As we see it, neocolonialism (which we may call rationalised imperialism) is more a defeat for the international working class than for the colonised peoples. Neocolonialism is at work on two fronts – in Europe as well as in the underdeveloped countries. Its current framework in the underdeveloped countries is the policy of aid, and one of the essential aims of this policy is to create a false bourgeoisie to put a brake on the revolution and to enlarge the possibilities of the petty bourgeoisie as a neutraliser of the revolution; at the same time it invests capital in France, Italy, Belgium, England and so on. In our opinion the aim of this is to stimulate the growth of a workers’ aristocracy, to enlarge the field of action of the petty bourgeoisie so as to block the revolution. (ibid)

In his overview of class society in Guinea Bissau, he notes that the settlers of working class origin are often the most reactionary. This is another manifestation of the success of the western ruling classes in brainwashing workers.

The European settlers are, in general, hostile to the idea of national liberation; they are the human instruments of the colonial state in our country and they therefore reject a priori any idea of national liberation there. It has to be said that the Europeans most bitterly opposed to the idea of national liberation are the workers, while we have sometimes found considerable sympathy for our struggle among certain members of the European petty bourgeoisie. (ibid)

Talking with a degree of frustration about the endless criticism meted out to the liberation struggles by left sects in Europe, he says:

The criticism reminds me of a story about some lions: there is a group of lions who are shown a picture of a lion lying on the ground and a man holding a gun with his foot on the lion (as everybody knows the lion is proud of being king of the jungle); one of the lions looks at the picture and says, “if only we lions could paint”. If only one of the leaders of one of the new African countries could take time off from the terrible problems in his own country and become a critic of the European left and say all he had to say about the retreat of the revolution in Europe, of a certain apathy in some European countries and of the false hopes which we have all had in certain European groups… (ibid)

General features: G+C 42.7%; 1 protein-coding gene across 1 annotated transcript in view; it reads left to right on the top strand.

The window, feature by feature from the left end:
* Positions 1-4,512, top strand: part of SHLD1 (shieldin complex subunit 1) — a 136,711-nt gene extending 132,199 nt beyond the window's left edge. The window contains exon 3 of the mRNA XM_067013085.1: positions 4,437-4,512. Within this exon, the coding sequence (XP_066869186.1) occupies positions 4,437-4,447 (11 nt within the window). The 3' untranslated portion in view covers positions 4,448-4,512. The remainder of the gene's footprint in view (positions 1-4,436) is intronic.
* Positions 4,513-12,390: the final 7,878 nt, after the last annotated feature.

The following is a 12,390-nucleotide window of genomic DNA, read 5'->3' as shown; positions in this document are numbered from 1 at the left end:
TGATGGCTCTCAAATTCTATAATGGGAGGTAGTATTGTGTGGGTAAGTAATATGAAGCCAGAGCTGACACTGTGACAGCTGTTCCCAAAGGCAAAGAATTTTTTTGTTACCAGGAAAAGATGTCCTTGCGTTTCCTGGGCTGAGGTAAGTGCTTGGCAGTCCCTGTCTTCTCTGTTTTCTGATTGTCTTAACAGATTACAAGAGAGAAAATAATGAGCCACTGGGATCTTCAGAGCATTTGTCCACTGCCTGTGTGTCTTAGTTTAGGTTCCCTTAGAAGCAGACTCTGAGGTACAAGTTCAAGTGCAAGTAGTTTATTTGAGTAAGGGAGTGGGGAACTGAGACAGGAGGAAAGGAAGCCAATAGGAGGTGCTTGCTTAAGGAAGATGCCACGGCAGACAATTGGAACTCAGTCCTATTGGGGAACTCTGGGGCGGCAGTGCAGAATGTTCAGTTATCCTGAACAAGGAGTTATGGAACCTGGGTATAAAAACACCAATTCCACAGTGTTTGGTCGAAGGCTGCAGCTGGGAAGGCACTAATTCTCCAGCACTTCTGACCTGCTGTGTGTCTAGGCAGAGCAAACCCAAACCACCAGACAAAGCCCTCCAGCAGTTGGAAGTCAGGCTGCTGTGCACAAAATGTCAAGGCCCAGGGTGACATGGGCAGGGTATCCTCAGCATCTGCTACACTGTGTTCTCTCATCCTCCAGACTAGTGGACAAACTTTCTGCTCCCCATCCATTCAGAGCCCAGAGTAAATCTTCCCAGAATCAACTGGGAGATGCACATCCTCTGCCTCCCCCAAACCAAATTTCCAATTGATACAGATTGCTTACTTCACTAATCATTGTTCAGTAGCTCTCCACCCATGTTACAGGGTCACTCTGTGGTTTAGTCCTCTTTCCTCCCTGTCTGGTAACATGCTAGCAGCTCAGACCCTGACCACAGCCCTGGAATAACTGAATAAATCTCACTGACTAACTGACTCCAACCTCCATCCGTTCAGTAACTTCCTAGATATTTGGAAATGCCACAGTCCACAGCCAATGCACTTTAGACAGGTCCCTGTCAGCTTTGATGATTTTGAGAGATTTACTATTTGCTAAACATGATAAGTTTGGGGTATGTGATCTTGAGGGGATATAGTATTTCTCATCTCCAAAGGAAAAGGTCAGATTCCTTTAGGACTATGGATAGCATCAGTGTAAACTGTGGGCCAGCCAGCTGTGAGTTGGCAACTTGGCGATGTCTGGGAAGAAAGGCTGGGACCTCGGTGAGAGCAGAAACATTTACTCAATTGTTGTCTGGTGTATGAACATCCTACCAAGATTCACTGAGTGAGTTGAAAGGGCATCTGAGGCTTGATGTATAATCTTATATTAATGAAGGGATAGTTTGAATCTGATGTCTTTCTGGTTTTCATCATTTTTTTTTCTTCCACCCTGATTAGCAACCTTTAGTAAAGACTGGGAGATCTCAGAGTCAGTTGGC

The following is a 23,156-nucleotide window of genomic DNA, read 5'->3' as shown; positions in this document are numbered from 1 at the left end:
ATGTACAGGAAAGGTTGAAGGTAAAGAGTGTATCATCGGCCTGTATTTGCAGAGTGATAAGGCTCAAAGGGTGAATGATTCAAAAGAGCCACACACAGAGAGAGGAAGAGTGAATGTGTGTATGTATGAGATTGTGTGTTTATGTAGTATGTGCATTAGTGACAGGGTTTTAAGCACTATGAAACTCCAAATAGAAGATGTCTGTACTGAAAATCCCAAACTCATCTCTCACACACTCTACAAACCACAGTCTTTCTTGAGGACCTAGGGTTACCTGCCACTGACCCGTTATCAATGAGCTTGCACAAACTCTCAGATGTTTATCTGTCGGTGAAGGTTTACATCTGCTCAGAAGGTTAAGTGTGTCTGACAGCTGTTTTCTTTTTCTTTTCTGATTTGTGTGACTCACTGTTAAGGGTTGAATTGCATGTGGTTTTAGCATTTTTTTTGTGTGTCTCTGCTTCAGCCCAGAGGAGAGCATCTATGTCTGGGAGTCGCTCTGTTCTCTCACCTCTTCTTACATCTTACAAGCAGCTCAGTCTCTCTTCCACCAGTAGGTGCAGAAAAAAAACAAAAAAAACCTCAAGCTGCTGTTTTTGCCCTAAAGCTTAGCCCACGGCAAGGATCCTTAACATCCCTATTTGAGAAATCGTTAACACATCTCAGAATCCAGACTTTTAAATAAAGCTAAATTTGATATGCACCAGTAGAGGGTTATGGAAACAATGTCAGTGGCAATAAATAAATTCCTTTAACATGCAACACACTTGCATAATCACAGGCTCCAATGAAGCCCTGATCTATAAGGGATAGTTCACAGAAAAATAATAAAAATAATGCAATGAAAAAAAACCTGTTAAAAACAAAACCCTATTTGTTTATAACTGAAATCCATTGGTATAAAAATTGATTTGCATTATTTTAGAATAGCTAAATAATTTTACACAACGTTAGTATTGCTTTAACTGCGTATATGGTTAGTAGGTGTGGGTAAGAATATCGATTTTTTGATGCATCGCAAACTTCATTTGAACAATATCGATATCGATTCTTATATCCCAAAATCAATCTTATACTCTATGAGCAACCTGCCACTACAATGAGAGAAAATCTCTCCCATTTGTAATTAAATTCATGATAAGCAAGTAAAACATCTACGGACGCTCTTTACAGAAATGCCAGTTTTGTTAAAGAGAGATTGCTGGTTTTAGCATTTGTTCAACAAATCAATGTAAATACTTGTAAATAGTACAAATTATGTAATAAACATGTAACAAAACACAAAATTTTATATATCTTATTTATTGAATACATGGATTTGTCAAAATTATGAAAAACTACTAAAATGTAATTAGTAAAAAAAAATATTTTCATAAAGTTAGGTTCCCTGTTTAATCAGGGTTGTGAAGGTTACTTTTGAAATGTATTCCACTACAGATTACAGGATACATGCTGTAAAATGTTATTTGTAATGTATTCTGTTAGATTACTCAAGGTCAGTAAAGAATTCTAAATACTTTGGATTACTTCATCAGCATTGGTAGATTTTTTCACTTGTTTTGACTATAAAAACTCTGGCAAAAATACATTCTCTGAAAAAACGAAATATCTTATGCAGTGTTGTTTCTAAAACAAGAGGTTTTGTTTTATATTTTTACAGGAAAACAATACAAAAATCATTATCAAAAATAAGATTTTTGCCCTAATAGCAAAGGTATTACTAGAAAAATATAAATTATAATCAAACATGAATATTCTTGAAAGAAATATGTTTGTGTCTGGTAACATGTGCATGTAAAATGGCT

Against dogmatism

amilcar22Amílcar Cabral is famous for his insistence on a concrete approach to concrete problems, rather than the dogmatic application of formulas. He was by no means against ideology, but he was adamant that no set of revolutionary principles could simply be transplanted wholesale from one situation to another. English historian, Africanist and the major chronicler of the Guinea-Bissau revolution Basil Davidson wrote that “if one had to define a single influential aspect of Cabral’s approach, perhaps it would be his insistence on the study of reality. ‘Do not confuse the reality you live in with the ideas you have in your head’, was a favourite theme in his seminars for party militants. Your ideas may be good, even excellent, but they will be useless ideas unless they spring from and interweave with the reality you live in. What is necessary is to see into and beyond appearances: to free yourself from the sticky grasp of ‘received opinions’, whether academic or otherwise. Only through a principled study of reality, of the strictly here and now, can a theory of revolutionary change be integrated with its practice to the point where the two become inseparable. This is what he taught.” (source)